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, The Real Man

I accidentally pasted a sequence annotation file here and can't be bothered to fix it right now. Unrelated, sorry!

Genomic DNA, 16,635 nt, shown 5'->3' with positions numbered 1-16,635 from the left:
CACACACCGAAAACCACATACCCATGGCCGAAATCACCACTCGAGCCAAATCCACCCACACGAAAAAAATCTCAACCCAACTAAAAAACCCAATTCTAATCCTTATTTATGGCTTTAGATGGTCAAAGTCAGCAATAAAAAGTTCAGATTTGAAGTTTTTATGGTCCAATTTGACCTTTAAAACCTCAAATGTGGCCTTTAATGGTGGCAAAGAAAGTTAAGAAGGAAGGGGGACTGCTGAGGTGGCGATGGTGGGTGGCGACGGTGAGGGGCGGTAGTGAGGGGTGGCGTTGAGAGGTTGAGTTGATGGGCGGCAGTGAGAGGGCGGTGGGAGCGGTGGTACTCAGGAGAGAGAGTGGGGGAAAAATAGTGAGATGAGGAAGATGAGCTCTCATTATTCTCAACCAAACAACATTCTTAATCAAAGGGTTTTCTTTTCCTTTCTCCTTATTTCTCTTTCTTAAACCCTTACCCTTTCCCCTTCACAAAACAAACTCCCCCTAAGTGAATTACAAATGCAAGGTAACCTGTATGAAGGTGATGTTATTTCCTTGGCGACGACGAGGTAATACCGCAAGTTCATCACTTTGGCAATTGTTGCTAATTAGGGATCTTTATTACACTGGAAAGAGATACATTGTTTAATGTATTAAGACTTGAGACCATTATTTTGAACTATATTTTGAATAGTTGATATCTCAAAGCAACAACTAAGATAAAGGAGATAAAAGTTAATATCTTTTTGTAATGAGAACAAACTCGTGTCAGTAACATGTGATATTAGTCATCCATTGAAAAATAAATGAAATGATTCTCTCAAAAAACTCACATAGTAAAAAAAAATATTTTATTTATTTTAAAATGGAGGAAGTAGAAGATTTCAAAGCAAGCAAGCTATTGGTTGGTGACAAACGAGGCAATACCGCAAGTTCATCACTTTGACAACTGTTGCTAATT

t/. By FRANCIS LYNDE . —" (Copyright by Cbas. Scribner's Sons) J. MONTAGUE SMITH, LATE OF LAWRENCEVILLE, DISCOV ERS THAT AS "JOHN SMITH," A CONSTRUCTION CAMP WORKER, HE CAN'T CONCEAL HIS PAST LIFE Synopsis—J. Montague Smith, cashier of the Lawrence ville Bank ami Trust company, bachelor society leader engaged to marry Verda Hichlander, heiress, is wrongfully accused of dishonesty by Watrous Dunham, his employer, and urged to be a scapegoat for the crooked accuser. Smith strikes Dunham, leaves him fur dead and flees the state. He turns up a tramp some time later at an irrigation dam con struction camp in the Rocky mountains and as John Smith gets a rough job. CHAPTER IV—Continued. "I'm afraid he'd have to loosen up on his record a little before we could bring him In here. Badly as we're needing a money man. we can hardly afford to put a 'John Smith' Into the saddle—at least not without knowing what his other name used to be." "No; of course not I guess, after «11, he's only a 'lame duck,' like a good many of the rest of them. Day before yesterday, Bunlell, the deputy sheriff, was out at the camp looking the gangs over for the fellow who broke into Lannigan's place last Saturday night. When he came into the office Smith was busy with an estimate, and Bur nell went up and touched him on the shoulder, just to let him know that it was time to wake up. Suffering cats! It took three of us to keep him from breaking Burdell In two and throwing him out of the window !" "That looks rather bad," was the president's comment. Col. Dexter Bald win had been the first regularly elect ed sheriff of TimanyonI county in the 'early days and he knew the Symptoms. "Was Burdell wearing his star where it could be seen?" The engineer nodded. "What explanation did Smith make?" "Oh, he apologized like a gentleman, and said he was subject to Utile nerv ous attacks like that when anybody touched him unexpectedly. He took Burdell over to Pete Simm's shack sa loon and bought him a drink. Perkins, the timekeeper, says he's going to get a megaphone so he can give due notice ,in advance when he wants to call Smith's attention". The colonel pulled out a drawer in the desk, found his box of diplomatic -cigars and passed it to the engineer, saying: "Light up a sure-enough good one, and tell me what you think Smith has been doing back yonder in the other country." Williams took the cigar but he shied at the conundrum. "Ask me something easy," he said, "I've stacked up a few guesses. He's from the middle West—as the Bible says, his 'speech betrayeth' him—and he's had a good Job of some kind ; the kind that required him to keep abreast of things. If there's anything In looks, you'd say he wasn't a thief or an em bezzler, and yet It's pretty apparent [that he's been used to handling money In chunks and making It work for Its living. I've put It up that there's a woman In It Perhaps the other fel low got in his way, or canje up behind him and touched him unexpectedly, or •something of that sort. Anyway, Tm not going to believe he's a crooked -crook until I have to." Colonel Baldwin helped himself to one of his own cigars, and the talk went back to business. In the irri gation project, Williams was a stock holder as well as chief of construction, and Baldwin had more than once found him a safe adviser. There was need for counsel. The Timanyoni Ditch company was in a rather hazard ous condition financially, and the presi dent and Williams rarely met without coming sooner or later to a threshing out of the situation. The difficulties were those which are apt to confront a small and local enter prise when it is so unfortunate as to get in the way of larger undertakings. Colonel Baldwin, and a group of his neighbors on the north side of the river, were reformed cattlemen and horse breeders. Instead of drifting farther wert in advance of the incom ing tide of population following the coming of the railroad, they had availed themselves of their homestead SStTand had taken up much of the grass land in the favorable valleys, ir rigating it at first with water taken «nt of the river in private or neighbor 's. n came the sheep-feeding 1 after that the utilization •op-raising areas. The small >ving inadequate for these, ildwin had formed a stock roong his neighbors in the I and his friends In Brewster lldlng of a substantial dam :ern hills. The project had iple enough in the beginning, was sold for cash and each r -would be a participating [ water. Williams, who had ted States reclamation man rame, to the Timanyoni, had «ul estimates, and the stock q provided money enough ie cost of the dam and the After some little bargaining, the dam site and the overflow land for the reservoir lake had been secured, and the work was begun. Out of a clear sky, however, came trouble and harass ment. Alien holders of mining claims in the reservoir area turned up nnd demanded damages. Some few home steaders who had promised to sign quitclaims changed their minds and sued for relief, and after the work was well under way it appeared that there was a cloud on the title of the dam site itself. All of these elashings were car ried into court, and the rancher pro moters found themselves confronting j invisible enemies and obstacle-raisers i at every turn. The legal fight, as they soon found i out, cost much money in every phase of it; and now. when the dam was i scarcely more than half completed, a ! practically empty treasury was star ing them In the face. There was no disguising the fact that a crisis was approaching, a financial crisis which no one among the amateur promoters was big enough to cope with. "We've got to go In deeper, colonel ; there Is nothing else to do," was the engineer's summing up of the matter at the close of the conference. "The snow is melting pretty rapidly on the range now, and when we get the June rise we'll stand to lose everything we have If we can't keep every wheel turning to get ready for the high water." Baldwin was holding his cigar be tween his fingers and scowling at It as if it had mortally offended him. "Assessments on the stock, you mean?" he said. "I'm afraid our crowd won't stand for that. A good part of it is ready to lie down in the harness right now." "How about a bond issue?" asked the engineer. "What do we, or any of us, know about bond issues? Why, we knew barely enough about the business at the start to chip in together and buy us a charter and go to work on a plan a little bit bigger than the neighborhood ditch idea. You couldn't float bonds in Timanyoni Park, and we're none of us foxy enough to go East and float 'em." "I guess that's right, too," admitted Williams. "Besides, with the stock gone off the way it has. It would take a mighty fine-haired financial sharp to sell bonds." "What's that?" demanded the presi dent. "Who's been selling any stock?" "Buck Gardner, for one; and that man Bolling, up at the head of Little creek, for another. Maxwell, the rail road superintendent, told me about It, and he says that the price offered, and accepted, was thirty-nine." "Dad burn a cuss with a yellow streak in him !" rasped the Missouri colonel. "We had a fair and square agreement among ourselves that If any body got scared he was to give the rest of us a chance to buy him out. Who bought from these welshers?" "Maxwell didn't know that. He said it was done through Kinzie's bank. From what I've heard on the outside, Pm inclined to suspect that Crawford Stanton was the buyer." "Stanton, the real-estate man?" "The same." Again the president stared thought fully at the glowing end of his cigar. "There's another of the confounded mysteries," he growled. "Who is Craw ford Stanton, and what is he here foj? I know what he advertises, but every body in Brewster knows that he hasn't made a living dollar in real estate since he came here last summer. WIL Hams, do you know, Pm beginning to suspect that there is a mighty big nigger in our little wood pile?" 'Ton mean that all these stubborn holdups have been bought and paid for? You'll remember that Is what Billy Starbuck tried to tell us when the first of the missing mining-claim owners began to shoot at us," "Starbuck has a long head, and what he doesn't know about mining claims in this part of the country wouldn't fill a very big book. I remember he said there had never been any prospecting done in the upper Timanyoni gulches, and now you'd think half the people in the United States had been nosing around up there with a pick and shovel at one time or another. But It was a thing that Starbuck told me no longer ago than yesterday that set me to thinking," Baldwin went on. "As you know, the old Escalante Spanish grant corners over In the western part of this park. When the old grants were made, they were ruled off on the map with out reference to mountain ranges or other natural barriers." Williams nodded. "Well, as I say, one corner of the Es calante reaches over the Hophrns and out into the park, covering about eight or ten square miles of the territory just beyond us on our side of the river. Starbuck told me yesterday that a big Eastern colonization company had got a hill through congress alienating that tract." The chief of construction bounded out of his chair and began to walk the floor. "By George !" he said ; and again: "By George! That's what we're up against, colonel ! Where will those fellows get the water for their land? There Is no site for a dam lower down than ours, and, anyway, that land lies too high to be watered by any thing but a high-line ditch!" "Nice little brace game, isn't it?" growled Baldwin. "If we hadn't been a lot of hayseed amateurs, we might have found out long ago that someone was running In a cold deck on us. What's your notion? Are we done up, world without end?" Williams' laugh was grim. "What we need, colonel. Is to go out on the street and yell for a doctor," he said. "It's beginning to look as If we had acquired a pretty bad case of ma lignant strangle-itis." Baldwin ran his fingers through his hair and admitted that he had lost his sense of humor. "This Eastern crowd is trying to freeze us out, to get our dam nnd reser voir and ditch rights for their Esca lante scheme. When they do, they'll turn around and sell us water—at fifty dollars an inch, or something like that !" "What breaks my heart is that we haven't been able to surround the sure enough fact while there was still time to do something," lamented the ex reclamation man. "The first thing we know, Stanton will own a majority of the stock and be voting us all out of a job. You'll have to come around to my suggestion, after all, and advertise for a doctor." It was said of the chief of construction that he would have joked on his death-bed, and, as a fol lower for the joke, he added: "Why don't you call Smith in and give him the Job?" "You don't really mean that, Wil liams. do you?" growled the colonel. "No, I didn't mean it when I said it," was the engineer's admission ; "I was only trying to get a rise out of you. But really, colonel, on second thought, I don't know but it Is worth considering. As I say. Smith seems to know the ■s 6 . u "—and Yell for a Doctor." money game from start to finish. What Is better still, he is a fighter from the word go—what you might call a joyous fighter. Suppose you drive out tomor row or next day and pry Into him a little." The rancher-president had relapsed once more Into the slough of discour agement "You are merely grabbing for hand holds, Bartley—as I was a minute ago. We are In a bad row of stumps when we can sit here and talk seriously about roping down a young hobo and putting him into the financial harness. Let's go around to Frascati's and eat before you go back to camp. It's bread time, anyway." The chief of construction said no more about his joking suggestion at the moment, but when they were walking around the square to the Brewster Del monico's he went back to the dropped subject In all seriousness, Saying: "Just the same, I wish you could know Smith and size him up as I have. I can't help believing, some way, that he's all to the good." CHAPTER V. The 8pecialiet Though the matter of calling in an expert doctor of finance to diagnose the alarming symptoms in Timanyoni ditch had been left Indeterminate In the talk between Colonel Baldwin and him Belf, Williams did not let It go entirely by default. On the day following the Brewster office conference the engineer sent for Smith, who was checking the output of the crushers at the quarry, and a little later the "betterment" man presented himself at the door of the corrugated-iron shack which served as a field office for the chief. Williams looked the cost-cutter over as he stood in the doorway. Smith was thriving and expanding handsomely in the new environment. He had let his beard grow and it was now long enough to be trimmed to a point. The travel broken clothes had been exchanged for working khaki, with lace-boots and leg gings, and the campaign hat of the en gineers. Though he had been less than a month on the Job, he was alreudy be ginning to tan and toughen under the healthy outdoor work—to roughen, as well, his late fellow members of the Lawrenceville Cotillon club might have ly to a I 1 said, since he had fought three pitched battles with as many of the camp bul lies, and had in each of them proved himself a man of his hands who could not only take punishment, but could hammer an opponent swiftly and neat ly into any desired state of subjection. "Come in here and sit down; I want to talk to you." was the way Williams began it: and after Smith had found a chair the chief went on: "Say, Smith, you're too good a man for anything I've got for you here. Haven't you realized that?" Smith pulled a memorandum book from his hip pocket and ran ids eye over the private record he had been keeping. "I've shown you how to effect a few little savings which total up something like 13 per cent of your cost of produc tion and operation," he said. "Don't you think I'm earning my wages?" "That's all right; I've been keeping tab, too, and I know what you're do ing. But you are not beginning to earn what you ought to, either for yourself or the company," put in the chief shrewdly. And then : "Loosen up. Smith, and tell me something about yourself. Who are you. and where do you come from, and what sort of a Job have you been holding down?" Smith's reply was as surprising as It was seemingly irrelevant. "If you're not too busy, Mr. Williams, I guess you'd better make out my time check," he said quietly. Williams took a reflective half-min ute for consideration, turning the sud den request over deliberately In his mind, as his habit was. "I suppose by that you mean that you'll quit before you will consent to open up on your record?" he assumed. "You've guessed it," said the man who had sealed the book of his past. Again Williams took a little time. It was discouraging to have his own and the colonel's prefigurings as to Smith's probable state and standing so prompt ly verified. "I suppose you know the plain infer ence you're leaving, when you say a thing like that?" Smith made the sign of assent. "It leaves you entirely at liberty to finish out the story to suit yourself." he ad mitted, adding: "The back numbers —my back numbers—are my own, Mr. Williams. I've kept a file of them, as everybody does, but I don't have to produce it on request." "Of course, there's nothing compul sory about your producing it. But un less you are what they call in this country a 'crooked' crook, you are standing In your own light. You have such a staving good head for figures and finances that It seems a pity for you to be wasting it here on an under graduate's Job in cost-cutting. Any young fellow just out of a technical school could do what you're doing in the way of paring down expenses." The cost-cutter's smile was mildly incredulous. "Nobody seemed to be doing It be fore I came," he offered. "No." Williams allowed, "that's the fact. To tell the plain truth, we've had bigger things to wrestle with; and we have them yet, for that matter—enough of them to go all around the Job twice and tie in a bowknot." "Finances?" queried Smith, feeling some of the back-number instincts stir ring within him. The chief engineer nodded; then he looked up with a twinkle in his closely set gray eyes. "If you'll tell me why you tried to kill Burdell the other day. maybe I'll open up the record—aur record—for you." This time the cost-cutter's smile was good-naturedly derisive, and it ignored the reference to Burdell. "You don't have to open up your record—for me; It's the talk of the camp. You people are undercapital ized—to boll It down into one word. Isn't that about the way It sizes up?" "That Is,the way it has turned out; though we had capital enough to begin with. We've been bled to death by damage suits." Smith shook his head. "Why haven't you hired a first-class attorney, Mr. Williams?" "We've had the best we could find, but the other fellows have beaten us to it, every time. But the legal end of it hasn't been the whole thing or the biggest part of it. What we are need ing most Is a man who knows a little something about corporation fights and high finance." And at this the engi neer forgot the Smith disabilities, real or Inferential, and went on to explain In detail the peculiar helplessness of the Timanyoni company as the antag onist of the as yet unnamed land and Irrigation trust. Some real opportunities come to "John Smith," but the fear of detection and capture worriea him deeply. Some big develop ments are given in the next in stallment. (TO BE CONTINUED.) Servants as Hosts. A curious custom exists in the town of Port of Spain, in the island of Trin idad. Every year the servants, who are all black, give a grand ball for their masters and mistresses. The Princes building, a huge place where all public entertainments are held, is engaged, and everything is done in the best style. There are two halls for dancing, one for the servants and the other for their guests, both of which are beautifully decorated. The best band in the island is en gaged, and the guests are given a champagne supper. Etiquette is very strict and precedence rigidly observed by the servants, the governor's butler and his lady going in before the chief 1 justice's groom, and so on. Conscription of Inheritances One Means of Meeting War Cost By THE RT. REV. CHARLES H. BRENT Proteitant Episcopal Bishop of the Philippines In the practical consideration of "ways and means'' at the present time the question of inheritance con scription should he taken up in detail. The younger generation would he deprived of tho individual wealth of their fathers, but they would bo beginning their lives with equal opportunities in a country of better opportunity, not weighted down by an enormous debt and financial burden. The idea of the abolition of inheritance is not new. It has been suggested many times, to be accomplished either by the imposition of very high inheritance taxes or the prohibition of legacies over a certain fixed sum. I am not urging it as my solution of the present situation, but 1 consider it worthy of the gravest consideration. According to the charter of our liberties, all men are born froe and equal. Of course, they are not all born equal. Some are allowed to start their careers with a tremendous handicap. I have, in the fairly recent past, spoken in a great many boys' schools. For the most part the students were rich boys. And I have always taken the position that it was a most unfortunate thiDg for a boy to have his own checkbook, unless he had first learned to earn his own bread. In nine cases out of ten it is an evil result of inheritance. What it does is to debase the value of youth. The boy depends on his checkbook instead of himself. The idea of such abolition of large inheritance is the very antithesis of socialism. Socialism tends to decrease the freedom of the individual. The principle of making it impossible for any youth to inherit a large fortune is a principle of individualism; it would act to increase the free dom of the individual. In drawing nearer to actual equality, it would offer to the young man more opportunity of individual development and individual value. It would make the individual more important to the state because of his own innate value. It would proceed on a principle of individual democracy instead of on a principle of socialism. It would mean equality of opportunity, and that is the basis of democracy, the basis of our nation—what we are fighting for. In the present time of need it would release an immense amount of money, and free the country from a great future burden. Why Anglo-Saxon Countries, Other Than America, Have Fewest Felons By H. A. FORSTER of New York Among the enlightened nations the United States leads the world in manumitting murderers and enlarging felons, while Anglo-Saxon countries not under the American flag have the least percentage of mur» derers and felons. This extraordinary and deplorable phenomenon is not due to obscure causes. If Americans wish to remove this reproach, they have only to study the criminal procedure of Anglo-Saxon countries. The vital features in which the English, Australian and Canadian criminal procedure differs from that of the majority of American criminal courts are the following: The British, Scottish, Canadian, Australian, South African or Indian trial judge is a strong judge, not a mere moderator. He gives the jury the benefit of his experience and skill by advising them in difficult ease3 respecting the weight and effect of the evidence, what he believes the evidence has shown, but he also informs the jury that they are the sole judges of the facts, and are at liberty to disregard his advice. The dis tinctive features of Anglo-Saxon jury trials is a strong and experienced trial judge aiding and advising the jury, but leaving the ultimate decision of all disputed questions of fact to the jury, instead of acting as a weak and opinionless moderator, as the trial judge must do in three-fourths of our states. In Canada the judge may try most criminal cases without a jury where a jury is waived by defendant. No trial by newspaper, no publicity bureau work is allowed while any action, whether criminal or civil, is pending; only a true and fair report of evidence and court proceedings is allowed to be published pendente lite; sweatbox and third-degree are unknown alike among the police and public prosecutors. Trial by newspaper and publicity bureau work pendente lite are suppressed by vigorous enforcement of the common-law; practice in relation to contempt of court. ' " 1 World -Neighborhood Problem of Today Similar to That of Individuals By DR. J. A. MACDONALD. Editor of tho Toronto Globe The problem of living is the problem of a man's right to life, liberty and the pursuit of happiness. It claims the right of a man to enjoy th® fruit of his labors. It affirms that no able-bodied man shall be allowed, as Lincoln said, to eat bread by the sweat of another man a brow. It declares that difference in capacity, which yields difference in. achievements and in rewards, must not interfere with democracy's equality of opportunity for all and special privileges for none. It requires that as slavery is a dishonor and a degradation to humanity, every man s liai l be allowed to be master of his own life and be helped to make that self mastership intelligent, just and free. And the individual problem of living is involved in the social problem of living together. The social problem may be simple enough when the neighborhood ia 6mall, the individuals few, their interests plain, and their rights una3 sailed. But that problem becomes infinitely complex as life widens ita horizons, deepens its needs, heightens its aspirations and becomes more keenly sensitive to its own destiny. An d this is the world-neighborhood problem today, the problem of the individual nation maintaining the strength and fullness and freedom of its own life in just relations with the rights of other nations in the same world community; the problem of one race preserving its identity and its ideals in the same world order with other races and their distinc tions and their ideals; the problem of one people, strong and masterful, securing and enlarging their place in the sun without shutting the needed sunshine out of the life and history of other peoples, who also have aspi» rations and obligations in the same world neighborhood. This is today the problem of the world.